Watermill, NY

Hamptons Waterfront Home

We began designing this waterfront weekend house in Water Mill, Long Island, overlooking both the Atlantic Ocean and Mecox Bay, over twenty years ago – and we venture to say it has stood the test of time. In fact, like any good house, the design we forged in the early 1990s has demanded change and evolution; but there is a certain consistency of style and predilection–both the client’s and ours–for art, furniture and artifacts, European and American, of the late 19th and early 20th centuries. For a Shingle Style house on a grand scale–9000 square feet–our penchant for spareness was challenged by the obvious need for a sense of fullness in the rooms.

East Hampton architect Francis Fleetwood, who built the house for Hirsch, had endowed it with aspects derived from late-19th century sources: porches, facades, fireplaces, shingles and wood paneling. Yet finally the house evinces a late twentieth century simplicity, a subtle drive towards modernity. In furnishing the house, we endeavored to strike a balance between old-fashioned comfort and warmth and modern legibility.

Fleetwood’s design is notable for its many windows–and window seats–giving the house an extraordinary lightness. Therefore we were able to place rather deeply colored, rich furniture in it–Shaker and Mission pieces; Arts and Crafts era antiques; fin de siecle Austrian elements. The result is a house that is welcoming to its many summer guests, yet cozily suited to romantic winter weekends a deux.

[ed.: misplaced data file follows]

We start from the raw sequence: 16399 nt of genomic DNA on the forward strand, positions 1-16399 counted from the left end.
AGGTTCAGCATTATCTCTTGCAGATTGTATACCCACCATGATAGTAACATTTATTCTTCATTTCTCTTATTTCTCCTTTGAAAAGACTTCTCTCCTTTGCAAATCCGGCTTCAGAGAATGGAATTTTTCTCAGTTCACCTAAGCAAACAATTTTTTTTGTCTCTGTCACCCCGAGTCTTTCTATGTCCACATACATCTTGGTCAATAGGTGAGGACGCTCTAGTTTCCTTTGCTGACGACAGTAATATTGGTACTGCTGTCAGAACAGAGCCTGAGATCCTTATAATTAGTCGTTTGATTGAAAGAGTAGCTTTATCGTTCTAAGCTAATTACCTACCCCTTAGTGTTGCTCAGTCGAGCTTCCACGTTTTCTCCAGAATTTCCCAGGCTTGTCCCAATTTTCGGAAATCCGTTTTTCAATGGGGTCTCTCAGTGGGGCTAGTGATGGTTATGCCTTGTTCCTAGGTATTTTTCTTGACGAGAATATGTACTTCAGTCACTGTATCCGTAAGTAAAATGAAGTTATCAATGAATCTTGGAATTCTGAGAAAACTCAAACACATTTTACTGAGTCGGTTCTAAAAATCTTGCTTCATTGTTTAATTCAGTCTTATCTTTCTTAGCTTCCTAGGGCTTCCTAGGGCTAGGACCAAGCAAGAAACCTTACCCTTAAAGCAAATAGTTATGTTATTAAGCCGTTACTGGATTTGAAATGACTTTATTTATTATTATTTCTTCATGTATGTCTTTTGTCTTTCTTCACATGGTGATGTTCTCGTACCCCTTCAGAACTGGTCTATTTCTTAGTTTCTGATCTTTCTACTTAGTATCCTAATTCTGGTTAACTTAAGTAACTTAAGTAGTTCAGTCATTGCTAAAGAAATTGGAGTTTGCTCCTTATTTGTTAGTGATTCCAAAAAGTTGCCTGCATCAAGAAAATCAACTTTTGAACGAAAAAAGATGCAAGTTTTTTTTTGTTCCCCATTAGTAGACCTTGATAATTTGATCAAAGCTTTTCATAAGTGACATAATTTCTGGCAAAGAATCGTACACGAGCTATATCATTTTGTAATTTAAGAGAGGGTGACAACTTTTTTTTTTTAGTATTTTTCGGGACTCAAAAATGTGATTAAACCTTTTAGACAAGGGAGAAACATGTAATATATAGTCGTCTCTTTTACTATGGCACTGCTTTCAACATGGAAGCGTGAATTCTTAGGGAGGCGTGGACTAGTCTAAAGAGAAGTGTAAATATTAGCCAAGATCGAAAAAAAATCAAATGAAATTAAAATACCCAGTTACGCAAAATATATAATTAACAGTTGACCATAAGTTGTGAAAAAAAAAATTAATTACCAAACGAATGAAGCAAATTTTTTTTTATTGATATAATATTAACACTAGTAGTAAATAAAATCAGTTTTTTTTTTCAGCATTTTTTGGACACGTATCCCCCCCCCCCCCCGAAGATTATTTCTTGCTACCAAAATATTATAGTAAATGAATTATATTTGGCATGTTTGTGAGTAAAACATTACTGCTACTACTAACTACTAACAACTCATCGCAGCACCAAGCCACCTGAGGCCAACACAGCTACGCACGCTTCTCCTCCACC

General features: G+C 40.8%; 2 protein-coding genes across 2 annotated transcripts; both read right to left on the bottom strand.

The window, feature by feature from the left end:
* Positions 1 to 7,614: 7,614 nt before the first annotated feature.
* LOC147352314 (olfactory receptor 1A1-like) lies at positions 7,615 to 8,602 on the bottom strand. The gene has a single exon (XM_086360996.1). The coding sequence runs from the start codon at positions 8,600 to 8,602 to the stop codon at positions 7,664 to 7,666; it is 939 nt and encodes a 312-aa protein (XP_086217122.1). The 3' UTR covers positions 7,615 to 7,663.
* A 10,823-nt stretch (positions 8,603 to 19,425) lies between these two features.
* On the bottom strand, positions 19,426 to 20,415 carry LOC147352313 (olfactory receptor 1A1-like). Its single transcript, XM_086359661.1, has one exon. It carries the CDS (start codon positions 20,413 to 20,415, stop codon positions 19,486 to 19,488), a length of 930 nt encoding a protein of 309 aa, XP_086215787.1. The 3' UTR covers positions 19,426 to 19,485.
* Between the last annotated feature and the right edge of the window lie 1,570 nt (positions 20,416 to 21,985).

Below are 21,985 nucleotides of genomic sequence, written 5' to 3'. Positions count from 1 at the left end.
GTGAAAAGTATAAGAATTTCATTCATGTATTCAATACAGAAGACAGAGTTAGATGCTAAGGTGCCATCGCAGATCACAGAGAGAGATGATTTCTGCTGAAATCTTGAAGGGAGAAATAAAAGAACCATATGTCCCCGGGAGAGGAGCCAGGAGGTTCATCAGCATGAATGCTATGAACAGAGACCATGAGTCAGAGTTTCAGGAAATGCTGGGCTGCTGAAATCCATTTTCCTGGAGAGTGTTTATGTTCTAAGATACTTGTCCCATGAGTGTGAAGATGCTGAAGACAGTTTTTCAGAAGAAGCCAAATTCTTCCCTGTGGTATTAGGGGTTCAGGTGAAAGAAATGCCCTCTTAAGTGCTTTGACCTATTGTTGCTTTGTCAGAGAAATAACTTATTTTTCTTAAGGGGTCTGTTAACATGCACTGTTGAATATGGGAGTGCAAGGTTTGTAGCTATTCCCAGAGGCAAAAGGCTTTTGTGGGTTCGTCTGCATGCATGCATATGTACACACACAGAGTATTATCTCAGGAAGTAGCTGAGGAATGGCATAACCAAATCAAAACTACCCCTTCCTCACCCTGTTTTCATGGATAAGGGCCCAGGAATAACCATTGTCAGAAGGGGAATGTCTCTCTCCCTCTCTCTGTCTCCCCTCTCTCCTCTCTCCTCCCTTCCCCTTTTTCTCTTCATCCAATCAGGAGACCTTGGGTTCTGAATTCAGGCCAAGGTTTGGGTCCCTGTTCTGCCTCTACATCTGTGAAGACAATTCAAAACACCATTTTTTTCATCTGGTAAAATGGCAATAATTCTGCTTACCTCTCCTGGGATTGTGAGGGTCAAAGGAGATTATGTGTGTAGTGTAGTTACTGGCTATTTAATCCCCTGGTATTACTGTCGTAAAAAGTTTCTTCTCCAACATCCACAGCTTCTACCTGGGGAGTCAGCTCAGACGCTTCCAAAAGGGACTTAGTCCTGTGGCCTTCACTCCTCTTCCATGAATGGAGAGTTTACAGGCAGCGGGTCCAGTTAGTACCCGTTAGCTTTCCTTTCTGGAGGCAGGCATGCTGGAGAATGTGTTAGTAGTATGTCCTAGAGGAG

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A long carved-wood trestle bench beckons to guests in this tableaux replete with Chinese Chippendale tables.

A towering double-height entry, paneled in white painted mortice-and-tenon squares, echoes the great houses of Lutyens, with an elegant sweeping staircase.

"I first worked with Glenn Gissler over 25 years ago when I was building a new oceanfront home in Watermill, New York that I still enjoy today. We recently did some refreshing of the main floor, but the countless decisions we made decades ago stood the test of time."

– Client

Stunning Arts & Crafts chairs from Newel Art Galleries with splats formed like arrows and spades, a mysterious, moody seascape painting and abundant low lighting–designed by us–create an atmosphere in this dining room that seems of another time and place.

A glimpse of the dining room from the living room reveals an Arts and Crafts-style chandelier of five shaded lamps. The tall velvet sofa, with deep fringe at the bottom, is accompanied by an early 20th century table and lamp.

The capacious and embracing English-style sofa is covered in wool from Coraggio; the tapestried Louis XIII chair is from Reymer-Jourdan. The low table is Dutch Colonial, from Rene Antiques. A richly figured indigo and orange carpet from Safavieh enhances the complexity and color of the room.

An electrified oil lamp hangs over a rugged trestle table surrounded by English chairs from Newel Art Galleries.

A delightful corner of the library evokes the cafes of Vienna and Berlin. Dutch Colonial Indonesian chairs, 1920s, in a late Arts and Crafts style, accompany an Austrian walnut table of 1910. French iron wall sconces are from Reymer-Jourdan Antiques.

The porch, its floor faced in pale grey stone which echoes the blue-greys of the ocean in the distance, is a space for the pleasures both of entertainment and solitude.